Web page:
Wait, is that an Asimov’s reader at the back of the room with her hand up? You. Yes, you.  Go ahead with your question.  What do cat videos have to do with science fiction?

I thought you’d never ask.


 I think there is an argument to be made (although I make it keeping one eye on the exit) that science fiction and fantasy, like the internet, lean more cat-ward than dog-ward.  This is not to say that there aren’t shelves and shelves of wonderful dog stories in our genre. Check out this roster of dogstars on The 12 Best Dogs In Sci-Fi History.  Or this one, from Among the canine faves mentioned are Krypto, Superman’s dog, K-9, Doctor Who’s doggy robot and Blood from A Boy and His Dog by Harlan Ellison.  Alas, these and most other lists were too media-centric for my tastes, and it took considerable searching before I discovered lists that mentioned my own nominees for the most significant science fiction literary dogs: the uplifted narrators in Clifford Simak’s City, dogs who witness humanity’s decline, and the tragically intelligent Sirius by Olaf Stapledon.  A dog named Sirius (in homage?) also plays a pivotal role in John Kessel’s 2017 novel The Moon And The Other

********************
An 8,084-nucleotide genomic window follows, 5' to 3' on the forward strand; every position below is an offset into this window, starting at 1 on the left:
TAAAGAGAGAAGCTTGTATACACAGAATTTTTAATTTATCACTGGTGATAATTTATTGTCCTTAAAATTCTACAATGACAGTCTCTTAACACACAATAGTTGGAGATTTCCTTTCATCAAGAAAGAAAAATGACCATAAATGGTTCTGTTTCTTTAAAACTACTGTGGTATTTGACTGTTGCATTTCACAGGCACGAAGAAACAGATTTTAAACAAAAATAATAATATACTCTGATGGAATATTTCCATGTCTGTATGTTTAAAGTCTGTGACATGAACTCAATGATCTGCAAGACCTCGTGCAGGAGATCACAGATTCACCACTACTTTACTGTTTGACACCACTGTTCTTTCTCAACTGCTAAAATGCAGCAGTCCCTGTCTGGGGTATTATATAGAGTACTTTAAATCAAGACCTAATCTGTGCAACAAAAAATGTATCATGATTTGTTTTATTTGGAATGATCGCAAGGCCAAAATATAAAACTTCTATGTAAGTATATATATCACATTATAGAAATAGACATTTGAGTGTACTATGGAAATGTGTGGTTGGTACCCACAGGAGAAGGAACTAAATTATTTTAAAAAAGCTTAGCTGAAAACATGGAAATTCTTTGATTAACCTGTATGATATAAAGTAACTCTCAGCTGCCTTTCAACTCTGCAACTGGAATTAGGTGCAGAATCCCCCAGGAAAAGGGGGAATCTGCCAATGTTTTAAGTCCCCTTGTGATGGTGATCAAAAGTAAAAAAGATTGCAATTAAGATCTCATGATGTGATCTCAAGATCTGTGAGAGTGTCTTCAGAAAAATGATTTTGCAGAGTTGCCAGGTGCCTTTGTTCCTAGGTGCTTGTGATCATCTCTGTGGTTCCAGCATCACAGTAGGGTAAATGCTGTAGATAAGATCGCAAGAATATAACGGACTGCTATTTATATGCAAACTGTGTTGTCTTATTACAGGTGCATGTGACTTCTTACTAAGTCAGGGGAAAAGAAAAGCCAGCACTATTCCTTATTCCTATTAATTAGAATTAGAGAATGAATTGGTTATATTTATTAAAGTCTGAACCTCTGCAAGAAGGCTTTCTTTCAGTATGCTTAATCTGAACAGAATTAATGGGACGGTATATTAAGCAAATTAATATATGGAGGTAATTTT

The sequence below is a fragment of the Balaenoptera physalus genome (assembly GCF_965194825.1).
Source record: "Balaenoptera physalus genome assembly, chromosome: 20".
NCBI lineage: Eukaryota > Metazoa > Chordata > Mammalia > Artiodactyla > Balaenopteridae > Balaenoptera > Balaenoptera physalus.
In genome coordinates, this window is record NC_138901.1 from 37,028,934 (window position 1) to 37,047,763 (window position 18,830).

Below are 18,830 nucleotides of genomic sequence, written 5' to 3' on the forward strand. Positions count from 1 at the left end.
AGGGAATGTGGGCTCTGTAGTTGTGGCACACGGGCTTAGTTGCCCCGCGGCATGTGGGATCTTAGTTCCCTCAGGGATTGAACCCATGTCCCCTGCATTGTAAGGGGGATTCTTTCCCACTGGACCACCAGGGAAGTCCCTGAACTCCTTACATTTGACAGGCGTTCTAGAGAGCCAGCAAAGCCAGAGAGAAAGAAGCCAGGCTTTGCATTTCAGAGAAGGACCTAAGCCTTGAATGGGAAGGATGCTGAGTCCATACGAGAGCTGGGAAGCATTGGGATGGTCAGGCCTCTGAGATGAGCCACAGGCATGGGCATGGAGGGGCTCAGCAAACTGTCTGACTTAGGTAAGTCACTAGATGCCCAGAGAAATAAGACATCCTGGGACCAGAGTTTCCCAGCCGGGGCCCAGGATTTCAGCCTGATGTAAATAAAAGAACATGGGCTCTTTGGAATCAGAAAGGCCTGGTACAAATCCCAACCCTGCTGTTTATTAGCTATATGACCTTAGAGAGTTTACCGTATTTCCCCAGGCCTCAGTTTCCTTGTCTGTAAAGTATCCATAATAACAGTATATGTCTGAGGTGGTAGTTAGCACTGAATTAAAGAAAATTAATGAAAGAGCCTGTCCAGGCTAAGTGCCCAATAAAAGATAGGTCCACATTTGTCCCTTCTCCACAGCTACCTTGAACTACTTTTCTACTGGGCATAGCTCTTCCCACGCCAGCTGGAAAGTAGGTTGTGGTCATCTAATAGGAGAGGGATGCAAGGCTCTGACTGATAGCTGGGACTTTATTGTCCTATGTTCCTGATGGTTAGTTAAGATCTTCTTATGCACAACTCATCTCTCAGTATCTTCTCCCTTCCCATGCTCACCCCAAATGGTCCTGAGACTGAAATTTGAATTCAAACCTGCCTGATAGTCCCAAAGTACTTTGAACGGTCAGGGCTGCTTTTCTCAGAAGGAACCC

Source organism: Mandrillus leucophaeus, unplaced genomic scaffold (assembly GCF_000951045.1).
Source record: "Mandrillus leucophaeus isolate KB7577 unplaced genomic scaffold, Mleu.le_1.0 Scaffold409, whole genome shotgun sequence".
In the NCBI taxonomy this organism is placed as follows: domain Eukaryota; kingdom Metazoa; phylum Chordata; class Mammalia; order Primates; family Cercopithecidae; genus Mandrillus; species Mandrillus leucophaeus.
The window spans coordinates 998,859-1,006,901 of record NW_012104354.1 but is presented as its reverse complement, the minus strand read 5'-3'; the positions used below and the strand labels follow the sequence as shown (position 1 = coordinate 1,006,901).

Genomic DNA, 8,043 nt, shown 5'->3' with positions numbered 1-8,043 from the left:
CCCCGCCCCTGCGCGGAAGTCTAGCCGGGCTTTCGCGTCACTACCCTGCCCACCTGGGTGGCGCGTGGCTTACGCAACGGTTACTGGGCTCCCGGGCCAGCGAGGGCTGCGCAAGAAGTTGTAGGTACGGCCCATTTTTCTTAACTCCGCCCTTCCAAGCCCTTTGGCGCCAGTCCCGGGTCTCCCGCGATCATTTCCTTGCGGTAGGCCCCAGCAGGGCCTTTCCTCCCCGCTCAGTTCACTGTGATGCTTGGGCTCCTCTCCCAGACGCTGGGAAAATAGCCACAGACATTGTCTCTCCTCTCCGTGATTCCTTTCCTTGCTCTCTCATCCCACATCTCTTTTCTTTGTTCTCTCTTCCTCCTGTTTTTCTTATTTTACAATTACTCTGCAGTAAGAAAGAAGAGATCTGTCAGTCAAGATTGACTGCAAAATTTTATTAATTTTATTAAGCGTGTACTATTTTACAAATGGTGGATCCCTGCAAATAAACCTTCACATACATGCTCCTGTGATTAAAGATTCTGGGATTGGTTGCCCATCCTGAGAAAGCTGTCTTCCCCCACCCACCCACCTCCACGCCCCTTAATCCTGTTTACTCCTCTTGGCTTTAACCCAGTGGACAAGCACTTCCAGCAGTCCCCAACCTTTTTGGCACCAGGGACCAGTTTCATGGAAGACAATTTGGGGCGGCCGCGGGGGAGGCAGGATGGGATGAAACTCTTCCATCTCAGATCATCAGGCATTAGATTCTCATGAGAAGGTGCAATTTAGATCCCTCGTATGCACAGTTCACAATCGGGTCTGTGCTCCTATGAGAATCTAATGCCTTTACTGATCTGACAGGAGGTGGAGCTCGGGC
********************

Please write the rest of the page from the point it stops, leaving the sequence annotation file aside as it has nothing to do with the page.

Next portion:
While there are certainly online lists of fictional felines that skimp on the literary, like Wired’s Fantastic Cats in Sci-fi & Fantasy, which leads with Spot from Star Trek, The Next Generation and Jonesy from Alien, I had a much easier time finding lists of cats who appear only in books.  For example check out The Twenty-Five Best Cats in Sci-Fi and Fantasy as selected by Barnes and Noble, which has much less crossover than I expected with The Portalist’s 15 Cat Books in Sci-Fi and Fantasy for You to Read Right Meow .  (Is it significant that neither B&N nor The Portalist offer similar lists for dogs?).  Among those print cats featured are Greebo from Terry Pratchett’s Discworld series, the Chesire Cat, Church from Stephen King’s Pet Sematary and Tad Williams’s Talechaser.  My personal favorites are C’Mell the underperson tweaked from a cat in Cordwainer Smith’s novella “The Ballad of Lost C’Mell” and Pete from The Door Into Summer by Robert A. Heinlein.